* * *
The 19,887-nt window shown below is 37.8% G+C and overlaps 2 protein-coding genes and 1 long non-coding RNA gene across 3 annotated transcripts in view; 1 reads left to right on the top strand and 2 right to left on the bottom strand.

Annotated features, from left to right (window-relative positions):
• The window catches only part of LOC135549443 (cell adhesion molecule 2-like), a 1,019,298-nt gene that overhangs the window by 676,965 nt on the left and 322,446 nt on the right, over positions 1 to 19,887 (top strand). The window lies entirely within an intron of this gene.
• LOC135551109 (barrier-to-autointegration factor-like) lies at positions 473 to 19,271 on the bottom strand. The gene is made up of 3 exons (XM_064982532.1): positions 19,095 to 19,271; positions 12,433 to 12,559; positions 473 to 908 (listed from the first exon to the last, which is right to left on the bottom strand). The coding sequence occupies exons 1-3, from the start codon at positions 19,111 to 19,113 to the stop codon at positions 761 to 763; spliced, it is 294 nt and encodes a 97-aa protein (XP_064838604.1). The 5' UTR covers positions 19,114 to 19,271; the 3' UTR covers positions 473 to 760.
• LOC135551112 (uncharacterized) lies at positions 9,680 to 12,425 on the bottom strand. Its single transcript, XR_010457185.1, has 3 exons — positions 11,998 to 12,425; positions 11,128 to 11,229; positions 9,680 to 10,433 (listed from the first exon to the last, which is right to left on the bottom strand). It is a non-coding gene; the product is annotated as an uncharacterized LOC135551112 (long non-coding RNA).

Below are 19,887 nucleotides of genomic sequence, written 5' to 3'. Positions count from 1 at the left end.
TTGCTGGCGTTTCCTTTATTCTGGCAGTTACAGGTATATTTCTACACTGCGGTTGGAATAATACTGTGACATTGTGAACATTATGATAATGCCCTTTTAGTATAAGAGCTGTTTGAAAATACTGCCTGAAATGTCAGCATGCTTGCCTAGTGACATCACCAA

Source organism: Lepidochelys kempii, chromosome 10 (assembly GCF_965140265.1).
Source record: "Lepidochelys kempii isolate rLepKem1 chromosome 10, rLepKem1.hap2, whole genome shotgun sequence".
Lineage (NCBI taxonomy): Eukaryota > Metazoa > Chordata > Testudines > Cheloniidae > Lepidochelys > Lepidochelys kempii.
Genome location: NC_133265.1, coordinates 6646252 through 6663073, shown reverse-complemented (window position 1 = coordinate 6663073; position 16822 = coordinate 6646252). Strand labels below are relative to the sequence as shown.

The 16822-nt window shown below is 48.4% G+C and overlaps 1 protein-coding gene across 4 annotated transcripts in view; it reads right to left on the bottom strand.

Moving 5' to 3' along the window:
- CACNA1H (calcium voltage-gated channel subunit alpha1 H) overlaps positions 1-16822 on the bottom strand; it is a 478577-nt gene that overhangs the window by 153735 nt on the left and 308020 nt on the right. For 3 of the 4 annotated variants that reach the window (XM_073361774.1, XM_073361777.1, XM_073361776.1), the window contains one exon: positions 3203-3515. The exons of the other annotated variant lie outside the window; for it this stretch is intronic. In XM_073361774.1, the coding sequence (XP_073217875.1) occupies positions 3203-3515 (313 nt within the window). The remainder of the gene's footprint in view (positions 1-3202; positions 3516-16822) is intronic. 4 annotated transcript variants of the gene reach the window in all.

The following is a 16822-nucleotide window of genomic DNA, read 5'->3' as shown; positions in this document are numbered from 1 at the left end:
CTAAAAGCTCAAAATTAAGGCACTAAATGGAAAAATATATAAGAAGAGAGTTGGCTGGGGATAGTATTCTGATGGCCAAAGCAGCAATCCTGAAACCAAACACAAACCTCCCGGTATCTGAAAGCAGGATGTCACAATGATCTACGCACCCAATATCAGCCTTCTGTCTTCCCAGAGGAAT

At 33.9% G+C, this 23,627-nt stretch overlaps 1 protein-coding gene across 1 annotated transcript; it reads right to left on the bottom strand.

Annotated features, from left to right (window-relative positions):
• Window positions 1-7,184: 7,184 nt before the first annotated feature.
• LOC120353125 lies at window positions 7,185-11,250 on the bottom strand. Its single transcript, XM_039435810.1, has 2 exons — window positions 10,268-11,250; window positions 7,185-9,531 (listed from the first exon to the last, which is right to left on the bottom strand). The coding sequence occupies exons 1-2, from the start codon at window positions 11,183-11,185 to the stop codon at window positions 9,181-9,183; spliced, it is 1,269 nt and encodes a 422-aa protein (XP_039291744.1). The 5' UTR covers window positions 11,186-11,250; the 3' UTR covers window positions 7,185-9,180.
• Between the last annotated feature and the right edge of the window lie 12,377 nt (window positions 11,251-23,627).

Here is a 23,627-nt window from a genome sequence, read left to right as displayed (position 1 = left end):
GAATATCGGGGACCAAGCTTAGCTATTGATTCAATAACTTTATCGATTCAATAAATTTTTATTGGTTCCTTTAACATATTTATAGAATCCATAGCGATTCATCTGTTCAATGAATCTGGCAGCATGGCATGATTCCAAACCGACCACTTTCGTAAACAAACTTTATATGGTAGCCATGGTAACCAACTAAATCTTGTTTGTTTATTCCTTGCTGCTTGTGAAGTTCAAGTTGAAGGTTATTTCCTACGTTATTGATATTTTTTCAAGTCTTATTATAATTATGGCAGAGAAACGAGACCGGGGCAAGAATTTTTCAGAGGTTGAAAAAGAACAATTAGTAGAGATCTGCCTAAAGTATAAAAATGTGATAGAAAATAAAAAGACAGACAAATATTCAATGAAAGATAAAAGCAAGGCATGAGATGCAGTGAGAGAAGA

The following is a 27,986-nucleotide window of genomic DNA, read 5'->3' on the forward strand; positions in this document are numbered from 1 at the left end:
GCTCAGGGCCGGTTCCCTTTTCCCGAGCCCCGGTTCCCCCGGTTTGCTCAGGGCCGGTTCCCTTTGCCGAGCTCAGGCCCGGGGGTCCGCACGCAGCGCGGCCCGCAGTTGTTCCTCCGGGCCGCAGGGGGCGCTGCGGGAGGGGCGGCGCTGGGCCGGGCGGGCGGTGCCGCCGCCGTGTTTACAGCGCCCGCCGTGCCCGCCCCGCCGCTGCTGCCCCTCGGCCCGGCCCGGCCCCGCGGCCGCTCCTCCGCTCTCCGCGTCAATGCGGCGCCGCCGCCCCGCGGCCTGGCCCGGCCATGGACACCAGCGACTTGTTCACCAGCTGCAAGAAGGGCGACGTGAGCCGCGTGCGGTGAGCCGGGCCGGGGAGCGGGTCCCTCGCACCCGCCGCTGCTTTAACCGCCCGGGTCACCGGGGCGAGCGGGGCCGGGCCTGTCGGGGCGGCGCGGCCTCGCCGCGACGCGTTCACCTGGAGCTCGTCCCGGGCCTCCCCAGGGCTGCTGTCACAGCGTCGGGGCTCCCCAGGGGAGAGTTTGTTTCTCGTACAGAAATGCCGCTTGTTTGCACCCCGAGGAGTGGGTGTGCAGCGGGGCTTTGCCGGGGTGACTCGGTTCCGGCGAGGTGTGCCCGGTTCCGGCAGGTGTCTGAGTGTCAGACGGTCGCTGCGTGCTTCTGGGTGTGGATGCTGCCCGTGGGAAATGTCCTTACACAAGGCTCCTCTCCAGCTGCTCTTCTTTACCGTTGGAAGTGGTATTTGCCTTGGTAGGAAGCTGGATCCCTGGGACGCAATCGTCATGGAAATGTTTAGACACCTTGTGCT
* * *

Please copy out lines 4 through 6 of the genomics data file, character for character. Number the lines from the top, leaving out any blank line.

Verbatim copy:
• LOC135551109 (barrier-to-autointegration factor-like) lies at positions 473 to 19,271 on the bottom strand. The gene is made up of 3 exons (XM_064982532.1): positions 19,095 to 19,271; positions 12,433 to 12,559; positions 473 to 908 (listed from the first exon to the last, which is right to left on the bottom strand). The coding sequence occupies exons 1-3, from the start codon at positions 19,111 to 19,113 to the stop codon at positions 761 to 763; spliced, it is 294 nt and encodes a 97-aa protein (XP_064838604.1). The 5' UTR covers positions 19,114 to 19,271; the 3' UTR covers positions 473 to 760.
• LOC135551112 (uncharacterized) lies at positions 9,680 to 12,425 on the bottom strand. Its single transcript, XR_010457185.1, has 3 exons — positions 11,998 to 12,425; positions 11,128 to 11,229; positions 9,680 to 10,433 (listed from the first exon to the last, which is right to left on the bottom strand). It is a non-coding gene; the product is annotated as an uncharacterized LOC135551112 (long non-coding RNA).

Below are 19,887 nucleotides of genomic sequence, written 5' to 3'. Positions count from 1 at the left end.